COVID-19 regulations that prohibit wedding guests from dancing but allow group sex at approved swinger clubs and adult parties should be reviewed, according to a member of the Gold Coast entertainment industry.
- Only the wedded couple and their parents are allowed to dance under Queensland’s coronavirus restrictions
- But sex clubs or planned sex parties, which may include group sex, are permitted under a COVID Safe Industry Plan
- Queensland Health says the plans balance its health response while “keeping life as normal as possible”
Wedding entertainer Nik Edser said “we have had so many bookings cancelled because of the dancing rules” and has called for the State Government to ease the restriction.
“The irony is if I was invited to a wedding this weekend to attend with my wife and I wanted to dance with her there, then I wouldn’t be allowed to,” he said.
“But if we decided to go to a sex club and swap partners with some people who we don’t know where they’re from or who they really are, that’s OK.”
The State Government’s COVID Safe Industry Plan for Sex on Premises Venues and Adult Parties considers such events as “high risk” and outlines mitigation strategies, such as record keeping and compliance with contact tracing.
Meanwhile, gatherings at homes or public spaces have been restricted to 10 people in Greater Brisbane and the Gold Coast, and 30 people elsewhere.
Harsher restrictions not the answer
Mr Edser said he originally took the no dancing rule “on the chin” but now thought they needed “to be lightened up” given Queensland’s low case numbers.
“[It’s] hurting photographers, celebrants, florists, stylists,” he said.
But rather than imposing harsher restrictions on sex-related activities, Mr Edser said “we just need to have that conversation and explore the options” for easing the dancing ban.
“I completely support the adult industry, I think it’s a necessary part of our society and community,” he said.
“They’re business owners just like us and they want to continue making their money and they’re entitled to do that. I don’t want to see this turn into them getting shutdown, hurting another business.”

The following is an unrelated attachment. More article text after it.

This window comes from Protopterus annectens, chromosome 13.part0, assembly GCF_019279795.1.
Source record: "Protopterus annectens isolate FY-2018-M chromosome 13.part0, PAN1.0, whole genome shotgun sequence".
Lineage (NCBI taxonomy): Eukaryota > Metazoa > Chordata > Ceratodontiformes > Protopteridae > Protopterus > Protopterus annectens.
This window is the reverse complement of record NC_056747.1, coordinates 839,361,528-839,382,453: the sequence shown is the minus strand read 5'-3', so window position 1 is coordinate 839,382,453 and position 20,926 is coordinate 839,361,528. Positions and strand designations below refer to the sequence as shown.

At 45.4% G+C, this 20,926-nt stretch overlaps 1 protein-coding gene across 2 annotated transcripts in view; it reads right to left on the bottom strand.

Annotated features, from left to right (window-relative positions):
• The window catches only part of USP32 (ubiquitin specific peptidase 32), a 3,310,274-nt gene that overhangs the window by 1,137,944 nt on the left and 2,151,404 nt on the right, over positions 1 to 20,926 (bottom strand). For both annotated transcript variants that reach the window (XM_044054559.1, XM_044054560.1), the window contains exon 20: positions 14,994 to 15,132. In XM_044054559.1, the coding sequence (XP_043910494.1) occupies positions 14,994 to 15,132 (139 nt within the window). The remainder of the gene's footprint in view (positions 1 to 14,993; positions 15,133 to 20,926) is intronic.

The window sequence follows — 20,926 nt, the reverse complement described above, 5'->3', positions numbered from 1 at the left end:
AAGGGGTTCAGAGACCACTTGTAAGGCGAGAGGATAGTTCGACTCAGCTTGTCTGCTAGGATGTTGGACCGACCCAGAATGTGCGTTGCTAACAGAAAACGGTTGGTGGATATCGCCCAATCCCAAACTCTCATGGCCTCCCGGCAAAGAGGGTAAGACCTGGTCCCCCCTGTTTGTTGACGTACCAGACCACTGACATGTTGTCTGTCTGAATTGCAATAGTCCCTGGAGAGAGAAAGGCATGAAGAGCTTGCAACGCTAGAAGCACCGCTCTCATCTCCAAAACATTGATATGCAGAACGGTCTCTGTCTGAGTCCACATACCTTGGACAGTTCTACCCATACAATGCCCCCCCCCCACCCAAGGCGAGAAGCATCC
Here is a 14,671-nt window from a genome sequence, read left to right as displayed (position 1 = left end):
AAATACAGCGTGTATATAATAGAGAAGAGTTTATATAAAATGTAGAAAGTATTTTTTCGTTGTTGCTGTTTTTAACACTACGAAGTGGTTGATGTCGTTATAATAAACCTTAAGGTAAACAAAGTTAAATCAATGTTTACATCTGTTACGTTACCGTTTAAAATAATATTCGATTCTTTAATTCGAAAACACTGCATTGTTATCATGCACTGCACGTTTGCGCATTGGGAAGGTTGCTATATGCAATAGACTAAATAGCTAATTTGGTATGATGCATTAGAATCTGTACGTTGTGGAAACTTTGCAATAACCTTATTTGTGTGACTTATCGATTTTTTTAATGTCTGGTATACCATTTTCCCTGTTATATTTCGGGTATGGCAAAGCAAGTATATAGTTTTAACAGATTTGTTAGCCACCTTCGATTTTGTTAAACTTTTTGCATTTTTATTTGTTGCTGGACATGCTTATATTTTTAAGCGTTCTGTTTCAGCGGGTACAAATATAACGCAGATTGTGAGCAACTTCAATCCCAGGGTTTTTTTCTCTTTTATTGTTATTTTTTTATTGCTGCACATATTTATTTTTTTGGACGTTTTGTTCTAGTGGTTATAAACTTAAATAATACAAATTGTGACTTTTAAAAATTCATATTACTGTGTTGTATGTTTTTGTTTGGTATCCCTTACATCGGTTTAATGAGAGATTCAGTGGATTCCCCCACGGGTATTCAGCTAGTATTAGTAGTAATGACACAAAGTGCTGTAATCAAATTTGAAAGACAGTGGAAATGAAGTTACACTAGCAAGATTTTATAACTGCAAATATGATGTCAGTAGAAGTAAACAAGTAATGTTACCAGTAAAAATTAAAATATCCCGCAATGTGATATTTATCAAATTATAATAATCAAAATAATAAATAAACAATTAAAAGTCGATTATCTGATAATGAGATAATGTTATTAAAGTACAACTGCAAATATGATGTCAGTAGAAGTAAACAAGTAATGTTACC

Mr Edser said with Jobkeeper payments due to end in March 2021 and wedding bookings usually made at least six months in advance, “now is a really critical time” for the wedding industry.
“Once the restrictions on dancing are lifted, six months after that date is when I feel we’re going to be starting to come back again.”
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Not all people swing the same
‘John’ and ‘Jane’, who asked to remain anonymous, have been swinging for five years but stopped attending parties and private gatherings during Queensland’s coronavirus lockdown.
“But it’s not normal to see group sex, yes it happens, but I’m going to say that’s 10 or 20 per cent of what a swingers club would be.”
Jane said “the people we associate with are taking the virus quite seriously” and that a recent party within their circle of friends was cancelled over health concerns.
“One of the couples wasn’t well and said ‘Look, we don’t know what it is, we feel under the weather, so we’re not coming’,” she said.
John said they predominately attended private parties and were only one voice within a diverse community, but that “there are lots of functions going on right now”, with more than 60 listed on one of Australia’s largest swingers websites.
“If I had runny nose I wouldn’t go to an event regardless, even two years ago I wouldn’t go,” he said.
People ‘just want to dance’
A spokesperson for Queensland Health said planning for such specific circumstances “has been a unique challenge for health departments across the globe”.
“Queensland’s COVID Safe Plans are our best system to balance the health response necessary to keep our community safe with keeping life as normal as possible,” the spokesperson said.
“Those operating under COVID Safe Industry Plans or COVID Safe Checklists are aware of their roles and responsibilities in conducting business during a pandemic to prevent any uncontrolled spread of COVID-19.”
Nik Edser said he understood why social distancing measures were required considering some wedding clusters seen earlier in the pandemic, but that the State Government must consider an alternative to the outright ban on dancing.
Baker helps couples celebrate during coronavirus with fake wedding cakes
Under the COVID Safe Plan for wedding venues, cake used for ceremonial cutting should not be served to guests.
“I don’t know what that is but it just seems it’s a hard rule — no dancing, that’s it,” he said.
“When people want to dance, they’ll dance, and if we don’t give them a safe option, that’s the risk.”
Mr Edser said he had collected more than 300 signatures in an online petition to State Parliament.